Jill Bryant, a secretary at the British embassy. Emotionally vulnerable because of a failed marriage and a destructive affair, she is close to Billy, who is supportive but nonthreatening. She loves Guy and has become pregnant by him, but she believes Billy when he tells her that Guy has betrayed her.
Billy Kwan, a freelance cameraman. A half-Chinese, half-Australian dwarf, Billy, though intelligent and caring, is obsessive, controlling, and emotionally unstable. He chooses Guy as a friend and partner, helping him to get started in Jakarta. He idealizes Guy and Jill and believes that he has arranged their love affair; perhaps he has. He also idealizes President Sukarno, believing him to be the savior of his people. When Billy’s delusion becomes apparent, he stages a political protest during which he is killed. He keeps dossiers on subjects and people. The narrator uses these to fill in the gaps in his own knowledge.
Wally O’Sullivan, a correspondent for a Sydney newspaper. The unofficial head of the press corps in Jakarta, the overweight Wally presides over the gatherings in the hotel bar. When Wally is deported because of his taste for Indonesian young men, it is generally believed that Billy betrayed him.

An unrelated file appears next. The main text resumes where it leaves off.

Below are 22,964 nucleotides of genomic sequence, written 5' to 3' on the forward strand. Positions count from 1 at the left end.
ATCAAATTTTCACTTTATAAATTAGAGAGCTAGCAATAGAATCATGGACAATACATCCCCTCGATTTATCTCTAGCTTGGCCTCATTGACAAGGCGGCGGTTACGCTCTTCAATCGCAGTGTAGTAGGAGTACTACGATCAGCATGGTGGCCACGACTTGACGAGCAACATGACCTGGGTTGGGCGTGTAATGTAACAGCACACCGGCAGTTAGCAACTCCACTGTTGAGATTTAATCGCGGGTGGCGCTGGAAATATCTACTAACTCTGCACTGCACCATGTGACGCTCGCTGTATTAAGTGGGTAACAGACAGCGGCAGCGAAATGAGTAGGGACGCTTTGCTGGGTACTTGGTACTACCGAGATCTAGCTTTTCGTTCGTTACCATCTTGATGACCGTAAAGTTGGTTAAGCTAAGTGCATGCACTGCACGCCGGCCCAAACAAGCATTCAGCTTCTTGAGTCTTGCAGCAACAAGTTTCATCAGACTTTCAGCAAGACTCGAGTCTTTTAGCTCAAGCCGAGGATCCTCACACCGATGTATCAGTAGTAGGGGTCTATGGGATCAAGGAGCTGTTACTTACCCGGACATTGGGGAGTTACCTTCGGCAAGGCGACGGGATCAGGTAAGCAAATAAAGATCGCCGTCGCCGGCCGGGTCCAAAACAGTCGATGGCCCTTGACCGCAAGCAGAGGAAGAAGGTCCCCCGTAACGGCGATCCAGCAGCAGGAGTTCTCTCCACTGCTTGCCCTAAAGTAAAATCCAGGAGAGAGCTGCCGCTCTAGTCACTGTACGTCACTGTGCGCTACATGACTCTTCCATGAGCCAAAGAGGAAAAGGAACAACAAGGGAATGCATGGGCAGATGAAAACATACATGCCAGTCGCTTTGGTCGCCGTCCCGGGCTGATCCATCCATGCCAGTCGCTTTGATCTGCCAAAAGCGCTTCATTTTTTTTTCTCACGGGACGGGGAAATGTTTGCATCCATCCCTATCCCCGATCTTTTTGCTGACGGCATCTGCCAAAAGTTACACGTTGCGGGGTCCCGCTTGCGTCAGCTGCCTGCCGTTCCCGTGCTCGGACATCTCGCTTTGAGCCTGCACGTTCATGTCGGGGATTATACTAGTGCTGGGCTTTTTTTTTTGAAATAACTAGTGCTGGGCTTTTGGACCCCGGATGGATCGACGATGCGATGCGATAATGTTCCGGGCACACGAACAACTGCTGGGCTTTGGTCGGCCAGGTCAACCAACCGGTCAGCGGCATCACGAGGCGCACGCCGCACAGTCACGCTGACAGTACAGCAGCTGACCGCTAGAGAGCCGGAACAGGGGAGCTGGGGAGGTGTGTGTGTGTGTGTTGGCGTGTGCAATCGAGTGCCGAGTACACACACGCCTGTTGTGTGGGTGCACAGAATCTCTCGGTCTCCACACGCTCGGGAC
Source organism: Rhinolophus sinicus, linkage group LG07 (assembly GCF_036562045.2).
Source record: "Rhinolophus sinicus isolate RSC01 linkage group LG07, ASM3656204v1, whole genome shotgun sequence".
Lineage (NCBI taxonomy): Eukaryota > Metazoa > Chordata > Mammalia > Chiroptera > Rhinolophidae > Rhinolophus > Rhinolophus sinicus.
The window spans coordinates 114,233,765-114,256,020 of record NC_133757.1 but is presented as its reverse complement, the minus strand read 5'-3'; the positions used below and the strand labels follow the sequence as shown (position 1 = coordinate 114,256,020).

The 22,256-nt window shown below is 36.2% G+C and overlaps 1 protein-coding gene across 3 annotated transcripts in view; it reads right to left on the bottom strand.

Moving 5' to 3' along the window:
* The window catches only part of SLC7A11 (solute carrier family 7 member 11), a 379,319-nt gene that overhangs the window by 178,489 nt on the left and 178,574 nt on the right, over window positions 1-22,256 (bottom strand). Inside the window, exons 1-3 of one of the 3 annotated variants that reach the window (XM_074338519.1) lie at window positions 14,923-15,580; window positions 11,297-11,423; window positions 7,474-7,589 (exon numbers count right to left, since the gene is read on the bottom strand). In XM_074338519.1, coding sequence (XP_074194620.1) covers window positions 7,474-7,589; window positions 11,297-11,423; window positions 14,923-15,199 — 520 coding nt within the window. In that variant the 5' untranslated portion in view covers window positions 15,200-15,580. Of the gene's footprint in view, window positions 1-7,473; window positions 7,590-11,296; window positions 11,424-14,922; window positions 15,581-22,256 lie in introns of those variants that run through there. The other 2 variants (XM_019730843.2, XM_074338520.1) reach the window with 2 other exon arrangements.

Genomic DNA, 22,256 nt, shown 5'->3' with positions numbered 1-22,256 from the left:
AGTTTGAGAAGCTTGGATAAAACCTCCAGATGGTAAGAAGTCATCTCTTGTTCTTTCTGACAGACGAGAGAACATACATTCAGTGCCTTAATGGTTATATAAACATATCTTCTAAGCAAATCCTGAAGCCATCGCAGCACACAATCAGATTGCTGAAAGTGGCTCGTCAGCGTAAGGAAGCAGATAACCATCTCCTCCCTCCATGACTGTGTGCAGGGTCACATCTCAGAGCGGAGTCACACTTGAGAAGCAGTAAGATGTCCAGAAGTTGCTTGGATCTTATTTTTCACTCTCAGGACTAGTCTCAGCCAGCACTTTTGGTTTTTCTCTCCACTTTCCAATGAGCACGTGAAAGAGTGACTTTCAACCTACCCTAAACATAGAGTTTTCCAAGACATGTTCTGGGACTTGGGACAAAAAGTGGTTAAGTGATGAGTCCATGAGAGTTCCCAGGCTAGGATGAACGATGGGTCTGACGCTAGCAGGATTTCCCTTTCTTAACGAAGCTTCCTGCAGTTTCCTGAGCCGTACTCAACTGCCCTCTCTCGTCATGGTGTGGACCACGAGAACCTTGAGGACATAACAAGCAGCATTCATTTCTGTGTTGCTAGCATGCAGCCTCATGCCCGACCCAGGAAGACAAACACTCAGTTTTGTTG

Pete Curtis, a Canadian journalist who works for The Washington Post. Curtis is Hamilton’s main competition, and they are friendly rivals. Curtis is not very sensitive to others and often visits Indonesian prostitutes.
Colonel Ralph Henderson, a military attaché at the British embassy. His pukka sahib demeanor suggests the remnants of the British Empire. He, too, is attached to Jill.
Kumar, Hamilton’s Indonesian assistant, a member of the PKI, the Indonesian Communist Party. Kumar arranges a meeting between Guy and Vera Chostiakov. Kumar acutely perceives the Western advantages that his country lacks.
Vera Chostiakov, a cultural attaché at the Soviet embassy. She uses her sexual attractiveness to try to get information from Guy about a Chinese arms shipment to the PKI. Her play for Guy leads Billy to believe Guy to be false.
Sukarno, the Indonesian president. A charismatic man, he attempts to build a powerful Indonesian self-image but eventually loses touch with his people and lets political schemes overtake him.
Ibu, an Indonesian woman. Ibu (which means “mother” in Indonesian) represents the poor for Billy, and her fate impels Billy to undertake his rebellion against Sukarno.
R. J. Cook, the narrator, a correspondent for a news agency. A divorced, lapsed Catholic, he becomes confessor, or confidant, to the members of the press corps. His knowledge of his colleagues, combined with information from Billy’s files, allows him to write this account.